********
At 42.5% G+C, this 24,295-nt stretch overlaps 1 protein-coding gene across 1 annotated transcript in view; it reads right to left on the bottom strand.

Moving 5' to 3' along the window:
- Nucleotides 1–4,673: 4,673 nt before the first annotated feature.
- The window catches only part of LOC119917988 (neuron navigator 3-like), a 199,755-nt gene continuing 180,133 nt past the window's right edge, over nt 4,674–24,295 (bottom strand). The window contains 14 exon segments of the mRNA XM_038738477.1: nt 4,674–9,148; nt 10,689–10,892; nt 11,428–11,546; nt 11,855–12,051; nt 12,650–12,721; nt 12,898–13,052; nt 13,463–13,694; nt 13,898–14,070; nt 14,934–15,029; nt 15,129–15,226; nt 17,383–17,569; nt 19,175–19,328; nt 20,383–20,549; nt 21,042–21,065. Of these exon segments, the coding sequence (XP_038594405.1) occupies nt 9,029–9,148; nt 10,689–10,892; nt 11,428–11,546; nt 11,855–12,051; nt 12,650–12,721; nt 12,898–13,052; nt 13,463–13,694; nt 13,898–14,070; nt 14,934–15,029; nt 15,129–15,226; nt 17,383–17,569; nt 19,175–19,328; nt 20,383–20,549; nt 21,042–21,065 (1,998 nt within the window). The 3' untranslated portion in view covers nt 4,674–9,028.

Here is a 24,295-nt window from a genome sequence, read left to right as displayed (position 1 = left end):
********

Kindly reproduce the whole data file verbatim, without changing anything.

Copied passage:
At 42.5% G+C, this 24,295-nt stretch overlaps 1 protein-coding gene across 1 annotated transcript in view; it reads right to left on the bottom strand.

Moving 5' to 3' along the window:
- Nucleotides 1–4,673: 4,673 nt before the first annotated feature.
- The window catches only part of LOC119917988 (neuron navigator 3-like), a 199,755-nt gene continuing 180,133 nt past the window's right edge, over nt 4,674–24,295 (bottom strand). The window contains 14 exon segments of the mRNA XM_038738477.1: nt 4,674–9,148; nt 10,689–10,892; nt 11,428–11,546; nt 11,855–12,051; nt 12,650–12,721; nt 12,898–13,052; nt 13,463–13,694; nt 13,898–14,070; nt 14,934–15,029; nt 15,129–15,226; nt 17,383–17,569; nt 19,175–19,328; nt 20,383–20,549; nt 21,042–21,065. Of these exon segments, the coding sequence (XP_038594405.1) occupies nt 9,029–9,148; nt 10,689–10,892; nt 11,428–11,546; nt 11,855–12,051; nt 12,650–12,721; nt 12,898–13,052; nt 13,463–13,694; nt 13,898–14,070; nt 14,934–15,029; nt 15,129–15,226; nt 17,383–17,569; nt 19,175–19,328; nt 20,383–20,549; nt 21,042–21,065 (1,998 nt within the window). The 3' untranslated portion in view covers nt 4,674–9,028.

Here is a 24,295-nt window from a genome sequence, read left to right as displayed (position 1 = left end):